196

PEDIATRIC NEUROLOGY

Vol. 8 No. 3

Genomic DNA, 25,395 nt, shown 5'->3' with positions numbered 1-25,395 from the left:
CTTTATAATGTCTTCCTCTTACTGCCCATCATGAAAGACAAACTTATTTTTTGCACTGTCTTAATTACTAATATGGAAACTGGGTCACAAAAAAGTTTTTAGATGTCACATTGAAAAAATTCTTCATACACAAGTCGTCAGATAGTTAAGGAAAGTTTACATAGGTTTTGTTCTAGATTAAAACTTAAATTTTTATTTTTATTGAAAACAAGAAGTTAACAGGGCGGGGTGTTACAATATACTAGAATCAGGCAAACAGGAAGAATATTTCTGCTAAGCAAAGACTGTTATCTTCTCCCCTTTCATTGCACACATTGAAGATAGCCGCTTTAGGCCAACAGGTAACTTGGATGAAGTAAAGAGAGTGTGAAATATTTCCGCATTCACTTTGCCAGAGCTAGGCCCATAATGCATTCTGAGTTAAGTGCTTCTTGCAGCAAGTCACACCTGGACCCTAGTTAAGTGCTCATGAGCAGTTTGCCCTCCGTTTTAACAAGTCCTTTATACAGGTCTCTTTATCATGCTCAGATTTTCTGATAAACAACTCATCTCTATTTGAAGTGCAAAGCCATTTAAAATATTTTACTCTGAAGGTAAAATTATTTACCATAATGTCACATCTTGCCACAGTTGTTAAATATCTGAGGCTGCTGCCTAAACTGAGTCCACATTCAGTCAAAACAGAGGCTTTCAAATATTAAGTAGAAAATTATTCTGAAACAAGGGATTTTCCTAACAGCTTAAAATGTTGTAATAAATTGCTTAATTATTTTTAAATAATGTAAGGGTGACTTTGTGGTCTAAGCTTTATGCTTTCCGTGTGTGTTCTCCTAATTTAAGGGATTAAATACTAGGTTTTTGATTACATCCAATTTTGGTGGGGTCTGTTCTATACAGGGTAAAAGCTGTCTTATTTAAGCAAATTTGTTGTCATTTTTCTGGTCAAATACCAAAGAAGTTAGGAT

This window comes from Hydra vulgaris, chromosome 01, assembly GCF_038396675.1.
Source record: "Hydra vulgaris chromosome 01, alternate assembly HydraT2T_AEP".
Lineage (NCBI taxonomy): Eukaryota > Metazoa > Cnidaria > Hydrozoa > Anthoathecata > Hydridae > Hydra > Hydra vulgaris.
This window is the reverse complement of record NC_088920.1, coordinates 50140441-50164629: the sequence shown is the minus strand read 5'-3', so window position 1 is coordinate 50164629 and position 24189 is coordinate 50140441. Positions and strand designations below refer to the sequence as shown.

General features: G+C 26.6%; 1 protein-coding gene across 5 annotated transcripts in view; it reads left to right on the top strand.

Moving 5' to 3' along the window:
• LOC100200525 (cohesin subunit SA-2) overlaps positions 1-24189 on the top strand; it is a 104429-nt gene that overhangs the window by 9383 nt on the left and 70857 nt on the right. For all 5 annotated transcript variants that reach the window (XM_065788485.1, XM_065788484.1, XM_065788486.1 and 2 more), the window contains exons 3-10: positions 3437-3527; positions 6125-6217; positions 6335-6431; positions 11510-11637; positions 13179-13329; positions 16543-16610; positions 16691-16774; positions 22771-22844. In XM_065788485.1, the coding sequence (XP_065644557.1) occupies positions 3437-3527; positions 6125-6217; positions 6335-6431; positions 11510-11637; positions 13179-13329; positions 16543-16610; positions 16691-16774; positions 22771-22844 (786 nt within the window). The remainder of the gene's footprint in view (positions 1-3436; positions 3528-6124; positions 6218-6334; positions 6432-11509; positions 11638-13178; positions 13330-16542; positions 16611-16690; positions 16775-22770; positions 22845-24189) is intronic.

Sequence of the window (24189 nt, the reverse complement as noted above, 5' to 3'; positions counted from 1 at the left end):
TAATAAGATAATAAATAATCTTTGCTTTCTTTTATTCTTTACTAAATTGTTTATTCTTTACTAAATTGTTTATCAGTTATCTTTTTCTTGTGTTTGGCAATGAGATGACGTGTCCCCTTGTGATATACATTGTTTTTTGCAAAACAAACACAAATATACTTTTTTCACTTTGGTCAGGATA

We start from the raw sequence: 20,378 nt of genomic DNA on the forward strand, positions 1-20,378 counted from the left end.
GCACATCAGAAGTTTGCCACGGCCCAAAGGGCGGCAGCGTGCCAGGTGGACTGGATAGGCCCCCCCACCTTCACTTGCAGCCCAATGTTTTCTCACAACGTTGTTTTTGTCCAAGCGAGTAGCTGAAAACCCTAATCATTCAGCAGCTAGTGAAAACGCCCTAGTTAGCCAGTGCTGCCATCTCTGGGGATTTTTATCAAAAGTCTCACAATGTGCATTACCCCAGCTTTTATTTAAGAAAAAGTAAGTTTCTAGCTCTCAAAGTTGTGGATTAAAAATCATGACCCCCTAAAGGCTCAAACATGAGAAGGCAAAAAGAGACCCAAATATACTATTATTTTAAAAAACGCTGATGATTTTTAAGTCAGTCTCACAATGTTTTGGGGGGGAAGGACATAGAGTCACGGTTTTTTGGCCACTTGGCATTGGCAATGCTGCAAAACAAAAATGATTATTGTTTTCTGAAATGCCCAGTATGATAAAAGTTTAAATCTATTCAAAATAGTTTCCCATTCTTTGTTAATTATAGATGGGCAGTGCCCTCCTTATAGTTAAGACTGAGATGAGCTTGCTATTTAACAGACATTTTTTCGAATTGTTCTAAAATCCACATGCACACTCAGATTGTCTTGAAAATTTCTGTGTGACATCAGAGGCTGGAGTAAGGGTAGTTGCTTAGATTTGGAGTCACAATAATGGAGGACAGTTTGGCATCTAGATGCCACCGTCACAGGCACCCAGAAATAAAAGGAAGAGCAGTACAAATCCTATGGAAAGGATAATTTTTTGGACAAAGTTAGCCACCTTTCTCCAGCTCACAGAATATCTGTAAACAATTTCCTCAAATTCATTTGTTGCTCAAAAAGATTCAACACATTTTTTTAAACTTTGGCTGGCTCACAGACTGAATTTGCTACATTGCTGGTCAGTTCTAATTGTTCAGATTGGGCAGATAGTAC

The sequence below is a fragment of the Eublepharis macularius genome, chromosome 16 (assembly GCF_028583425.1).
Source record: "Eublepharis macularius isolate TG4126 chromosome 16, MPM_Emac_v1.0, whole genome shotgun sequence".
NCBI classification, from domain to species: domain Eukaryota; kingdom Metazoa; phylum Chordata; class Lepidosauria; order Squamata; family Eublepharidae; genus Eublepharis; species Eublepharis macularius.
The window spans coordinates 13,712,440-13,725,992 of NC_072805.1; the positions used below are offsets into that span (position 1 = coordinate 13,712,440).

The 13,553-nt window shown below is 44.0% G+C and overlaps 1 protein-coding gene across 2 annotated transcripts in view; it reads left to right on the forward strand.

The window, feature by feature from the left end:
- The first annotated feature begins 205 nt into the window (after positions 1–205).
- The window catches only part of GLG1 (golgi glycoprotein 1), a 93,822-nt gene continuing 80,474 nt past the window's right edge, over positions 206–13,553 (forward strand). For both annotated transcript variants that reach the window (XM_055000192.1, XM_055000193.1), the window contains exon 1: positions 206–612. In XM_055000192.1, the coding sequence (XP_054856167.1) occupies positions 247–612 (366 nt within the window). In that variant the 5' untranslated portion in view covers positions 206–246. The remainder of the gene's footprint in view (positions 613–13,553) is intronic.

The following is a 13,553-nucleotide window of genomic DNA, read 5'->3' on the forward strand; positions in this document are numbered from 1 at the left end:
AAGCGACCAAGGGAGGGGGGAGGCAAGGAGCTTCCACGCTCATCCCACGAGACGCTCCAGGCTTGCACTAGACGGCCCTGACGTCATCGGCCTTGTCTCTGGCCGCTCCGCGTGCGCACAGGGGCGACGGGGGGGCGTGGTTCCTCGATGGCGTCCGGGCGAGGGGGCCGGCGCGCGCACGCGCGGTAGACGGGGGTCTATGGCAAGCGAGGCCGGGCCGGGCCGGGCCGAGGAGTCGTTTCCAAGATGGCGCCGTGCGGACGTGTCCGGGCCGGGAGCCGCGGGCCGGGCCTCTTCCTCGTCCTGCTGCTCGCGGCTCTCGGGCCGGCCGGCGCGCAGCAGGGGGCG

[26] T h a r p BR, Laboyrie PM. The incidence of EEG abnormalities and outcome of infants paralyzed with neuromuscular blocking agents. Crit Care Med 1983;11:926-9. [27] Hughes JR, Fino J, Gagnon L. The use of the electroencephalogram in the confirmation of seizures in premature and neonatal infants, Neuropediatrics 1983; 14:213-9. [28] Pidcock FS, Graziani L J, Stanley C, Mitchell DG, Merton D. Neurosonographic features of periventricular echodensities associated with cerebral palsy in preterm infants. J Pediatr 1990; 116:417-22. [29] Bayley N. Bayley scales of infant development: Birth to two years. New York: Psychological Corporation, 1969. [30] Mullen EM. Mullen scales of early learning. Cranston: T.O.T.A.L. Child, 1989. [31] Scher MS. Midline electrographic abnormalities and cerebral lesions in the newborn brain. J Child Neurol 1988;3:135-46. [32] Rice JE lIl, Vannucci RC, Brierley JB. The influence of immaturity on hypoxic-ischemic brain damage in the rat. Ann Neurol 1981; 9:131-41. [33] Mannino FL, Tranner DA. Stroke in neonates. J Pediatr 1983; 102:605-10. [341 Mantovani JF, Gerber GJ. "'Idiopathic" neonatal cerebral infarction. Am J Dis Child 1984;138:359-62. [35] Ment LR, Duncan C, Ehrenkranz RA. Perinatal cerebral infarction. Ann Neurol 1984;16:559-68. [36] Levy SR, Abroms IF. Marshall PC, Rosquette EE. Seizures and cerebral infarction in the full-term newborn. Ann Neurol 1985;17: 366-70. I37] Claney RR, Malin S, Laraque D. Baumgart S, Younkin D. Focal motor seizures heralding stroke in full-term neonates. Am J Dis Child 1985:139:601-6. [38] Klesh KW, Murphy TF, Scher MS, Buchanan DE, Maxwell ER Guthrie RD. Cerebral infarction in persistent pulmonary hypertension nf the newborn. Am J Dis Child 1987;141:852-7. [391 Seher MS, Klesh KW, Murphy TF, Guthrie RD. Seizures and infarction in neonates with persistent pubnonary hypertension. Pediatr Neural 1986:2:332-9. [40] Clancy RR, Legido A. Postnatal epilepsy after EEG-confirmed neonatal seizures. Epilepsia 1991 ;32:69-76. [411 T h a r p BR, Cukier F, Monod N. The prognostic value nf the electroencephalogram in premature infants. Electroencephalogr Clin Neurophysiol 1981;51:219-36. [421 Rowe JC, Holmes GL, Hafford J, et al. Prognostic value of the electroencephalogram in term and preterm infants following neonatal seizures. Electroencephalogr Clin Neurophysiol 1985;60:183-96. [43] Jensen FE, Applegate CD, Holtzman D, Belin TR, Burchfiel JL. Epileptogenic effect of hypoxia in the immature rodent brain. Ann Neurol 1991 ;29:629-37. 1441 HotKosb D, Thompson AE, Nozza RJ, Kemp SS, Bowen A, Feldman H. Ten years of extracorporeal membrane oxygenation: Neurodevelopmental outcome. Pediatrics 1991;87:549-55. [45] Campbell LR, Bunyapen C, Gangarosa ME, Cohen M, Kanto WR Significance of seizures associated with extracorporeal membrane oxygenation. J Pediatr 1991 ;I 19:789-92. [461 Conry JA, Miller MK, Glass R Short BL. Neonatal seizures and EEGs in infants following extracorporeal membrane oxygenation (ECMO). Pediatr Res 1987;21:490A.